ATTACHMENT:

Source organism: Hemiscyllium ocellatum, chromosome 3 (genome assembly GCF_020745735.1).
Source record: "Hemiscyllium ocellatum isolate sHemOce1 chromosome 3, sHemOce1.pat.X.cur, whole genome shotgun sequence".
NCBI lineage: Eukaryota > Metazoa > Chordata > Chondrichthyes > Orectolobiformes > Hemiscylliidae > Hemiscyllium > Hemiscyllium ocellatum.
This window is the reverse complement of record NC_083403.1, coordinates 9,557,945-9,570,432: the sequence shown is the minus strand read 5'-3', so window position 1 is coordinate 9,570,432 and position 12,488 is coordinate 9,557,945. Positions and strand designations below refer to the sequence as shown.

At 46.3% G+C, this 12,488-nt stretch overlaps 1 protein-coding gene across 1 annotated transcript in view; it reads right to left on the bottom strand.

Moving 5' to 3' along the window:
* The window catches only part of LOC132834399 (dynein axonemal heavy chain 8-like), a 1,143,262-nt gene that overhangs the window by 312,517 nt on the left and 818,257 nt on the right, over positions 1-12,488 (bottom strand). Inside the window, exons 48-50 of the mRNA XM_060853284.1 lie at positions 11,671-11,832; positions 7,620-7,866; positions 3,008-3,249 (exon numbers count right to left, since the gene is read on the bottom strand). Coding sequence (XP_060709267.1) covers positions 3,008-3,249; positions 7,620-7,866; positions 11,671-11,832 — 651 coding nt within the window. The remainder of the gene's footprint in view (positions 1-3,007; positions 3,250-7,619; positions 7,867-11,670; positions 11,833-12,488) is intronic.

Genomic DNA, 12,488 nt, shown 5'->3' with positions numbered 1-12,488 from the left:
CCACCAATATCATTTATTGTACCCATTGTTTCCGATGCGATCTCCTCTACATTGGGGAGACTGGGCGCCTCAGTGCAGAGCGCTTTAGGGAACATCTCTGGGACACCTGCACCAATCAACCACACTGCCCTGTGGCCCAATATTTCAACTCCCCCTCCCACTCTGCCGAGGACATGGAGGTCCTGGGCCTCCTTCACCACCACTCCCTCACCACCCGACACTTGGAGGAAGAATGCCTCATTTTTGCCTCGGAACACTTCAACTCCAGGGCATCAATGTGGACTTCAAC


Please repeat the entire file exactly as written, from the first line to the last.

Source organism: Hemiscyllium ocellatum, chromosome 3 (genome assembly GCF_020745735.1).
Source record: "Hemiscyllium ocellatum isolate sHemOce1 chromosome 3, sHemOce1.pat.X.cur, whole genome shotgun sequence".
NCBI lineage: Eukaryota > Metazoa > Chordata > Chondrichthyes > Orectolobiformes > Hemiscylliidae > Hemiscyllium > Hemiscyllium ocellatum.
This window is the reverse complement of record NC_083403.1, coordinates 9,557,945-9,570,432: the sequence shown is the minus strand read 5'-3', so window position 1 is coordinate 9,570,432 and position 12,488 is coordinate 9,557,945. Positions and strand designations below refer to the sequence as shown.

At 46.3% G+C, this 12,488-nt stretch overlaps 1 protein-coding gene across 1 annotated transcript in view; it reads right to left on the bottom strand.

Moving 5' to 3' along the window:
* The window catches only part of LOC132834399 (dynein axonemal heavy chain 8-like), a 1,143,262-nt gene that overhangs the window by 312,517 nt on the left and 818,257 nt on the right, over positions 1-12,488 (bottom strand). Inside the window, exons 48-50 of the mRNA XM_060853284.1 lie at positions 11,671-11,832; positions 7,620-7,866; positions 3,008-3,249 (exon numbers count right to left, since the gene is read on the bottom strand). Coding sequence (XP_060709267.1) covers positions 3,008-3,249; positions 7,620-7,866; positions 11,671-11,832 — 651 coding nt within the window. The remainder of the gene's footprint in view (positions 1-3,007; positions 3,250-7,619; positions 7,867-11,670; positions 11,833-12,488) is intronic.

Genomic DNA, 12,488 nt, shown 5'->3' with positions numbered 1-12,488 from the left:
CCACCAATATCATTTATTGTACCCATTGTTTCCGATGCGATCTCCTCTACATTGGGGAGACTGGGCGCCTCAGTGCAGAGCGCTTTAGGGAACATCTCTGGGACACCTGCACCAATCAACCACACTGCCCTGTGGCCCAATATTTCAACTCCCCCTCCCACTCTGCCGAGGACATGGAGGTCCTGGGCCTCCTTCACCACCACTCCCTCACCACCCGACACTTGGAGGAAGAATGCCTCATTTTTGCCTCGGAACACTTCAACTCCAGGGCATCAATGTGGACTTCAAC